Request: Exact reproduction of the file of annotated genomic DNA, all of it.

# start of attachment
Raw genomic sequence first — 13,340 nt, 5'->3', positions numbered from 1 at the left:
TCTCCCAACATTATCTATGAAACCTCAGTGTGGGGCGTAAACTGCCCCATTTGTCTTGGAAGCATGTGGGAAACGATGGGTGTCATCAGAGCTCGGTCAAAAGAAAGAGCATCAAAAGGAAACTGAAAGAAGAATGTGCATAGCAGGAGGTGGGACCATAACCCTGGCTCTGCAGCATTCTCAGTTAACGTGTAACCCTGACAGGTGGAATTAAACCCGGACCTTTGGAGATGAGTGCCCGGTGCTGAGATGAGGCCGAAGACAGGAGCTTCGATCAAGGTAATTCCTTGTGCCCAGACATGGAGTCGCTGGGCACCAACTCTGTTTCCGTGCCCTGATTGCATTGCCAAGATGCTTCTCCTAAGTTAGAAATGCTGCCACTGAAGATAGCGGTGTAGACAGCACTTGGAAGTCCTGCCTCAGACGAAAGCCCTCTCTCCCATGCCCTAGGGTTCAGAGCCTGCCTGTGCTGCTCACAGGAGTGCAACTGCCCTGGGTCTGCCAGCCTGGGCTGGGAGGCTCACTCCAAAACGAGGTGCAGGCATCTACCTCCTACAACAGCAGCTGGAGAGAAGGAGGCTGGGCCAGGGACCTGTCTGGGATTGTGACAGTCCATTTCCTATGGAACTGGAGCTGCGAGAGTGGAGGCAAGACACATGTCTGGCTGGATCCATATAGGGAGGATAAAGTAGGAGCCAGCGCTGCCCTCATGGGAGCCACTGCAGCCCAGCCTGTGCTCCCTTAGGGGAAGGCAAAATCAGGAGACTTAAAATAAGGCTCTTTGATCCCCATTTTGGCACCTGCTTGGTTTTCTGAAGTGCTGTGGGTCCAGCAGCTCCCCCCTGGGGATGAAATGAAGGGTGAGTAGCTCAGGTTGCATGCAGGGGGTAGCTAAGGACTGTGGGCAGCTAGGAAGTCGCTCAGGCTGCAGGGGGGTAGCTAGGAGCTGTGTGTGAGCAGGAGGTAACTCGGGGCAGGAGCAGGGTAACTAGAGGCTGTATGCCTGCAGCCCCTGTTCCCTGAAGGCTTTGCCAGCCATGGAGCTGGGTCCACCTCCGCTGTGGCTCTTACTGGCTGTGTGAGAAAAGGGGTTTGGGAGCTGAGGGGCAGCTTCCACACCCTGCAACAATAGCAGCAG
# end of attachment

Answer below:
Raw genomic sequence first — 13,340 nt, 5'->3', positions numbered from 1 at the left:
TCTCCCAACATTATCTATGAAACCTCAGTGTGGGGCGTAAACTGCCCCATTTGTCTTGGAAGCATGTGGGAAACGATGGGTGTCATCAGAGCTCGGTCAAAAGAAAGAGCATCAAAAGGAAACTGAAAGAAGAATGTGCATAGCAGGAGGTGGGACCATAACCCTGGCTCTGCAGCATTCTCAGTTAACGTGTAACCCTGACAGGTGGAATTAAACCCGGACCTTTGGAGATGAGTGCCCGGTGCTGAGATGAGGCCGAAGACAGGAGCTTCGATCAAGGTAATTCCTTGTGCCCAGACATGGAGTCGCTGGGCACCAACTCTGTTTCCGTGCCCTGATTGCATTGCCAAGATGCTTCTCCTAAGTTAGAAATGCTGCCACTGAAGATAGCGGTGTAGACAGCACTTGGAAGTCCTGCCTCAGACGAAAGCCCTCTCTCCCATGCCCTAGGGTTCAGAGCCTGCCTGTGCTGCTCACAGGAGTGCAACTGCCCTGGGTCTGCCAGCCTGGGCTGGGAGGCTCACTCCAAAACGAGGTGCAGGCATCTACCTCCTACAACAGCAGCTGGAGAGAAGGAGGCTGGGCCAGGGACCTGTCTGGGATTGTGACAGTCCATTTCCTATGGAACTGGAGCTGCGAGAGTGGAGGCAAGACACATGTCTGGCTGGATCCATATAGGGAGGATAAAGTAGGAGCCAGCGCTGCCCTCATGGGAGCCACTGCAGCCCAGCCTGTGCTCCCTTAGGGGAAGGCAAAATCAGGAGACTTAAAATAAGGCTCTTTGATCCCCATTTTGGCACCTGCTTGGTTTTCTGAAGTGCTGTGGGTCCAGCAGCTCCCCCCTGGGGATGAAATGAAGGGTGAGTAGCTCAGGTTGCATGCAGGGGGTAGCTAAGGACTGTGGGCAGCTAGGAAGTCGCTCAGGCTGCAGGGGGGTAGCTAGGAGCTGTGTGTGAGCAGGAGGTAACTCGGGGCAGGAGCAGGGTAACTAGAGGCTGTATGCCTGCAGCCCCTGTTCCCTGAAGGCTTTGCCAGCCATGGAGCTGGGTCCACCTCCGCTGTGGCTCTTACTGGCTGTGTGAGAAAAGGGGTTTGGGAGCTGAGGGGCAGCTTCCACACCCTGCAACAATAGCAGCAG